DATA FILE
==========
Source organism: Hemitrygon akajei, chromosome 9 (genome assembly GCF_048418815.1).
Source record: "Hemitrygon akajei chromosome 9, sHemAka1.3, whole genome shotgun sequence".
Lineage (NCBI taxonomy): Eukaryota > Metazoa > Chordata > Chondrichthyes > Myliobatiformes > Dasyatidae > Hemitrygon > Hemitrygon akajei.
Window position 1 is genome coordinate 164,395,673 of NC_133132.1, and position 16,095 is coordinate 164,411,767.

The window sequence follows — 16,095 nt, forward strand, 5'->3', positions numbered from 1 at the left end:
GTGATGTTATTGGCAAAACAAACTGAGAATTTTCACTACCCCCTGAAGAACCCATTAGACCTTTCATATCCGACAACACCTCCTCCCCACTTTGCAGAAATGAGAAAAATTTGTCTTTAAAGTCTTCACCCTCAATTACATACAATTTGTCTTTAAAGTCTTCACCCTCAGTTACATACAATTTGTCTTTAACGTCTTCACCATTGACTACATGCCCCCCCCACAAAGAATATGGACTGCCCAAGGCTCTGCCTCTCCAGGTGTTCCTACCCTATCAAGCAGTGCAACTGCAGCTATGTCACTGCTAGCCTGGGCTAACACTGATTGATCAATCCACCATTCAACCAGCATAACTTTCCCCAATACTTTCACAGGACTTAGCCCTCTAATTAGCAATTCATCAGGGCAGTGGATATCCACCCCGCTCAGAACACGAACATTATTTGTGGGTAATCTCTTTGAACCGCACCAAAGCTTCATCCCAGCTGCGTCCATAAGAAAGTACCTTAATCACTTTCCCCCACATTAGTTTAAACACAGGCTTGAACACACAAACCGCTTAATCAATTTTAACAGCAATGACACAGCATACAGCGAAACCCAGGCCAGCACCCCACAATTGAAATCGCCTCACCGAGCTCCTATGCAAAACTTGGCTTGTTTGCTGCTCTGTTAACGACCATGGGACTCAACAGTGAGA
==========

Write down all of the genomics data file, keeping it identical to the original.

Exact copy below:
Source organism: Hemitrygon akajei, chromosome 9 (genome assembly GCF_048418815.1).
Source record: "Hemitrygon akajei chromosome 9, sHemAka1.3, whole genome shotgun sequence".
Lineage (NCBI taxonomy): Eukaryota > Metazoa > Chordata > Chondrichthyes > Myliobatiformes > Dasyatidae > Hemitrygon > Hemitrygon akajei.
Window position 1 is genome coordinate 164,395,673 of NC_133132.1, and position 16,095 is coordinate 164,411,767.

The window sequence follows — 16,095 nt, forward strand, 5'->3', positions numbered from 1 at the left end:
GTGATGTTATTGGCAAAACAAACTGAGAATTTTCACTACCCCCTGAAGAACCCATTAGACCTTTCATATCCGACAACACCTCCTCCCCACTTTGCAGAAATGAGAAAAATTTGTCTTTAAAGTCTTCACCCTCAATTACATACAATTTGTCTTTAAAGTCTTCACCCTCAGTTACATACAATTTGTCTTTAACGTCTTCACCATTGACTACATGCCCCCCCCACAAAGAATATGGACTGCCCAAGGCTCTGCCTCTCCAGGTGTTCCTACCCTATCAAGCAGTGCAACTGCAGCTATGTCACTGCTAGCCTGGGCTAACACTGATTGATCAATCCACCATTCAACCAGCATAACTTTCCCCAATACTTTCACAGGACTTAGCCCTCTAATTAGCAATTCATCAGGGCAGTGGATATCCACCCCGCTCAGAACACGAACATTATTTGTGGGTAATCTCTTTGAACCGCACCAAAGCTTCATCCCAGCTGCGTCCATAAGAAAGTACCTTAATCACTTTCCCCCACATTAGTTTAAACACAGGCTTGAACACACAAACCGCTTAATCAATTTTAACAGCAATGACACAGCATACAGCGAAACCCAGGCCAGCACCCCACAATTGAAATCGCCTCACCGAGCTCCTATGCAAAACTTGGCTTGTTTGCTGCTCTGTTAACGACCATGGGACTCAACAGTGAGA